United States District Court, W.D. Missouri, Western Division
PAUL A. KAHN, Plaintiff,
NANCY A. BERRYHILL, ACTING COMMISSIONER OF SOCIAL SECURITY ADMINISTRATION; Defendant.
ROSEANN A. KETCHMARK, JUDGE UNITED STATES DISTRICT COURT
the Court is Plaintiff Paul Kahn's appeal of the final
decision of the Commissioner of Social Security
(“Commissioner”)'s denying his application
for period of disability and disability insurance benefits
under Title II of the Social Security Act
(“Act”). After careful review, the
Commissioner's decision is AFFIRMED.
Court's review of the Commissioner's decision is
limited to determining if the decision “complies with
the relevant legal requirements and is supported by
substantial evidence in the record as a whole.”
Halverson v. Astrue, 600 F.3d 922, 929 (8th Cir.
2010) (quoting Ford v. Astrue, 518 F.3d 979, 981
(8th Cir. 2008)); see also 42 U.S.C. § 405(g).
“Substantial evidence is less than a preponderance of
the evidence, but is ‘such relevant evidence as a
reasonable mind would find adequate to support the
[Commissioner's] conclusion.'” Grable v.
Colvin, 770 F.3d 1196, 1201 (8th Cir. 2014) (quoting
Davis v. Apfel, 239 F.3d 962, 966 (8th Cir. 2001)).
In determining whether existing evidence is substantial, the
Court takes into account evidence that both supports and
detracts from the Administrative Law Judge
(“ALJ”)'s findings. Cline v. Colvin,
771 F.3d 1098, 1102 (8th Cir. 2014) (quotation marks
omitted). “If the ALJ's decision is supported by
substantial evidence, [the Court] may not reverse even if
substantial evidence would support the opposite outcome or
[the Court] would have decided differently.” Smith
v. Colvin, 756 F.3d 621, 625 (8th Cir. 2014) (quoting
Davis, 239 F.3d at 966). The Court does not re-weigh
the evidence presented to the ALJ. Guilliams v.
Barnhart, 393 F.3d 798, 801 (8th Cir. 2005) (citing
Baldwin v. Barnhart, 349 F.3d 549, 555 (8th Cir.
2003)). The Court should “defer heavily to the findings
and conclusions of the [Commissioner].” Hurd v.
Astrue, 621 F.3d 734, 738 (8th Cir. 2010) (citation
of overview, the ALJ determined that Plaintiff suffers from
the following severe impairments: obesity, degenerative disc
disease in the lumbar spine, with radicular pain in the right
leg, and status post fracture of the femur. The ALJ also
determined that Plaintiff has non-severe impairments,
including status post lateral epicondylitis surgery, anxiety,
and depression. However, the ALJ found that none of
Plaintiff's impairments, whether considered alone or in
combination, meet or medically equals the criteria of one of
the listed impairments in 20 CFR Pt. 404, Subpt. P, App. 1.
Considering Plaintiff's impairments, the ALJ found that
Plaintiff retained the residual functional capacity
(“RFC”) to perform light work with additional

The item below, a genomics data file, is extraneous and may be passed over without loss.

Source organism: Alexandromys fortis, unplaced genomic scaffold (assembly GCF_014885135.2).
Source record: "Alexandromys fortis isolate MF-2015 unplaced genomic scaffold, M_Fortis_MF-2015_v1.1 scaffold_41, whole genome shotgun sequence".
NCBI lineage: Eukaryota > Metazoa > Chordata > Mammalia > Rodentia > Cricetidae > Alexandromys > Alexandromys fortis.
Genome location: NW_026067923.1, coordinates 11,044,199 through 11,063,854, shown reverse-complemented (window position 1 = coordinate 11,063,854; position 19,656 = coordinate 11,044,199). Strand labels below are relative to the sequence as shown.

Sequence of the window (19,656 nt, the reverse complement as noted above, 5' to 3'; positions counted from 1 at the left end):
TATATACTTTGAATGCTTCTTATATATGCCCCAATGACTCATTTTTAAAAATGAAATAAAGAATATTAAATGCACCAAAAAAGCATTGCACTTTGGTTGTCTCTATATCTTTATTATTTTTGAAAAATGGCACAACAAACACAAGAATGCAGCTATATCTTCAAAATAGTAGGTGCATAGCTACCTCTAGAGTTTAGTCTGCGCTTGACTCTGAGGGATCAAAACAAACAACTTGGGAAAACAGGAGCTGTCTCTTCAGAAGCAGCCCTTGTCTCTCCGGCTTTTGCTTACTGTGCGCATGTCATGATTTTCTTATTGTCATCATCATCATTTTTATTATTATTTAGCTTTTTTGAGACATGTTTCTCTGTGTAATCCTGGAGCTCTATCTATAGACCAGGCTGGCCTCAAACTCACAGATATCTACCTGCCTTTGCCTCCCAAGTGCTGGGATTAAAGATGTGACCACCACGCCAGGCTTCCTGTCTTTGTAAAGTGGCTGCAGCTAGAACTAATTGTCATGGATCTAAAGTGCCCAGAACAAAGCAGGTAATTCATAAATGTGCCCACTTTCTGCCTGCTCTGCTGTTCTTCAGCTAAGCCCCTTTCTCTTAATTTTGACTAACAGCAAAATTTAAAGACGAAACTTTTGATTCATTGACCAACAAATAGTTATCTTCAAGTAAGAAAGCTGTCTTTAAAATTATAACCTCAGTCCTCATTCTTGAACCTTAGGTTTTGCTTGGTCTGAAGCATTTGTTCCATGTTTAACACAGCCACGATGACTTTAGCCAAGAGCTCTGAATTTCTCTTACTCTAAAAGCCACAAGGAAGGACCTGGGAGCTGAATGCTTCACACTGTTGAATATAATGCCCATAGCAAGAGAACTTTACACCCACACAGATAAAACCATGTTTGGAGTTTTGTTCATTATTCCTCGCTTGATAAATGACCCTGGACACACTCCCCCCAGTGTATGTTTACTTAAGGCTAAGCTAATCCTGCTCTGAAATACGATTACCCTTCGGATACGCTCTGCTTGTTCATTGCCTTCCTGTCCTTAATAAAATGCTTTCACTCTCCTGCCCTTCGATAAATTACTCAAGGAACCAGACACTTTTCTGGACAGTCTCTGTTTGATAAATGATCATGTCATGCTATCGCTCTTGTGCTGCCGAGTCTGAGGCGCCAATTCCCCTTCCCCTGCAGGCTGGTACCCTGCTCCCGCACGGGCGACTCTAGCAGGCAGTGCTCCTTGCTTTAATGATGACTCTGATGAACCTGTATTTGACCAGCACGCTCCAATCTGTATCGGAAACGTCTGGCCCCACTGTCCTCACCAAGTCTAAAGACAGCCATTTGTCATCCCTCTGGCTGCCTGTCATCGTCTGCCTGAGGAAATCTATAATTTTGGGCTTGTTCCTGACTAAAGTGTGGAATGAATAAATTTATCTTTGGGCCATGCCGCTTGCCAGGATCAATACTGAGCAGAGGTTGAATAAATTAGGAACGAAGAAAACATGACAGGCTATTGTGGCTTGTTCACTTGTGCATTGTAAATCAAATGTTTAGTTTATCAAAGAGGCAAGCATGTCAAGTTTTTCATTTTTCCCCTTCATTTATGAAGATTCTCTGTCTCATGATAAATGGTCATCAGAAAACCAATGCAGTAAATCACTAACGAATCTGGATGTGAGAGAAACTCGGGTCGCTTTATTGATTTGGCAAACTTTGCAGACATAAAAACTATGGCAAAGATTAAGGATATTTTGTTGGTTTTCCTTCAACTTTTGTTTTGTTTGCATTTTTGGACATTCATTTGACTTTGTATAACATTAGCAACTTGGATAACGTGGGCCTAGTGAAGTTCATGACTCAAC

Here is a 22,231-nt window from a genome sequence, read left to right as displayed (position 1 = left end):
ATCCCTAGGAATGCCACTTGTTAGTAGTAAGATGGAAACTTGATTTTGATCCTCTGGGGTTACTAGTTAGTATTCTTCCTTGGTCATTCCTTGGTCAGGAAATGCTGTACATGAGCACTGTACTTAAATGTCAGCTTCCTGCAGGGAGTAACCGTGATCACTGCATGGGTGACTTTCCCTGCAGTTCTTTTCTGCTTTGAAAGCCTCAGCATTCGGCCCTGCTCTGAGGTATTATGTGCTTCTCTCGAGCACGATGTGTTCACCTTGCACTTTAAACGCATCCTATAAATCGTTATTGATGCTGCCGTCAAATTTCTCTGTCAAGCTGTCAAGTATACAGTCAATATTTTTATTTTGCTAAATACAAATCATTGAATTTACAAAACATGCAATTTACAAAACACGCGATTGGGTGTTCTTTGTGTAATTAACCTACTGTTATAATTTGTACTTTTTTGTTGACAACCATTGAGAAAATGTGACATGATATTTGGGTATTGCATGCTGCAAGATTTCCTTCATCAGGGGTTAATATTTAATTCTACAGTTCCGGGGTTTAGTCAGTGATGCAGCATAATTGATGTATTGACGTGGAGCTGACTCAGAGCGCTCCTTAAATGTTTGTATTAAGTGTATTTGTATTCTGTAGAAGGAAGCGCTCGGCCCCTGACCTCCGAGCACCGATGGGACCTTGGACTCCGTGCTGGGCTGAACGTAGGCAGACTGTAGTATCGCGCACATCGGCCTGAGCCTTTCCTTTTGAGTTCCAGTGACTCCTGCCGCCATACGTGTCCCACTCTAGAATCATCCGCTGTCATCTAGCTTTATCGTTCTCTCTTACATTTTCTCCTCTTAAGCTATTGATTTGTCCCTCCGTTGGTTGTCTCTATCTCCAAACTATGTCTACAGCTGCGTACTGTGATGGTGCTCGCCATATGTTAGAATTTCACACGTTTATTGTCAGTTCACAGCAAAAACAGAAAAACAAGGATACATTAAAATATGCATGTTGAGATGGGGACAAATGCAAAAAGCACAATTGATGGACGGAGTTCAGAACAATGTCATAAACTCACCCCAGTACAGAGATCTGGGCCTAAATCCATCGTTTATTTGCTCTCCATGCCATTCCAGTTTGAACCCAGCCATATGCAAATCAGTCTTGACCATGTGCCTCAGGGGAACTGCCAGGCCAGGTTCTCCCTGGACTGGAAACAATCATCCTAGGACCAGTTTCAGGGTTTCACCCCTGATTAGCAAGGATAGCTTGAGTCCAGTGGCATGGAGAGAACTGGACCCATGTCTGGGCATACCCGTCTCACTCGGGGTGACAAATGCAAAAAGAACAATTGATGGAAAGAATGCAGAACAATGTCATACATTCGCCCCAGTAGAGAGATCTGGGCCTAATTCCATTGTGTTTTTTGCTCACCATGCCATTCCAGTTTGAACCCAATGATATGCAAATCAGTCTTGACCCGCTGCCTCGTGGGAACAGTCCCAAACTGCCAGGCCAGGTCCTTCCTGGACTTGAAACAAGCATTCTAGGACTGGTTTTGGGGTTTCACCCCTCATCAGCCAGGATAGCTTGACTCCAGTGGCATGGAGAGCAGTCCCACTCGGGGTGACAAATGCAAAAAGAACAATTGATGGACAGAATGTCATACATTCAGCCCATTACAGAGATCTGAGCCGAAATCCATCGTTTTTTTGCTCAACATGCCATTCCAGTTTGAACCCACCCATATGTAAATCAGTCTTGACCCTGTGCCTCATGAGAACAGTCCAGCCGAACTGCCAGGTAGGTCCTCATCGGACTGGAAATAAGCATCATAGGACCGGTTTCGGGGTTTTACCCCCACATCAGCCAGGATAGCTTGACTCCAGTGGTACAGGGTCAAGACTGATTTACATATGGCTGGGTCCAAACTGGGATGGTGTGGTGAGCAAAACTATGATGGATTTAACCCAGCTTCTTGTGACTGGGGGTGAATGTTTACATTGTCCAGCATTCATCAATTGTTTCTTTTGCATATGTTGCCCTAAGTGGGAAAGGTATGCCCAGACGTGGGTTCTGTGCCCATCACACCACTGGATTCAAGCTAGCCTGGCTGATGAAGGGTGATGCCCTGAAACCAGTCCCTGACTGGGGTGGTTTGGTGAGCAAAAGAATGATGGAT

postural and environmental limitations. Based on this RFC,
the ALJ found Plaintiff capable of performing his past
relevant work as an assistant manager. Therefore, Plaintiff
was not disabled as defined in the Act from May 1, 2013,
through the date of the ALJ's decision.
appeal, Plaintiff challenges the ALJ's decision on the
following six grounds: (1) the ALJ's RFC is legally
flawed in that the ALJ failed to assess it on a
function-by-function basis;(2) the ALJ's RFC is
unsupported by his assessment of Plaintiff's
obesity; (3) the ALJ's RFC is unsupported by
medical opinion evidence; (4) the ALJ's RFC is unsupported by
his own findings that Plaintiff has mild difficulties
maintaining concentration, persistence, or pace; (5) the
ALJ's RFC is unsupported as to the Plaintiff's mental
impairments; and (6) the ALJ's step four determination is
unsupported by substantial evidence of the record as a whole.
carefully reviewed the record and the parties'
submissions, for the reasons set forth above as well as in
the Commissioner's brief, the Court concludes that
substantial evidence on the record as a whole supports the
therefore ORDERED that the decision of the
Commissioner is AFFIRMED.
 An ALJ who specifically addresses the
functional areas in which he found a limitation and is silent
as to those areas in which no limitation is found is believed
to have implicitly found no limitation in the latter.
Brown v. Astrue, 2010 U.S. Dist. LEXIS 20576, *69
(E.D. Mo. Feb. 17, 2010) (citing Depover v.
Barnhart, 349 F.3d 563, 567 (8th Cir. 2003).
 In his decision, the ALJ sufficiently
considered Plaintiff's obesity in numerous references.
See e.g., Baker v. Colvin, 620 Fed.
App'x 550, 557 (8th Cir. 2015). The ALJ found that
Plaintiff's obesity was a severe impairment under Step
Two, found that Plaintiff's obesity did not qualify as a
listed impairment under Step Three, and considered the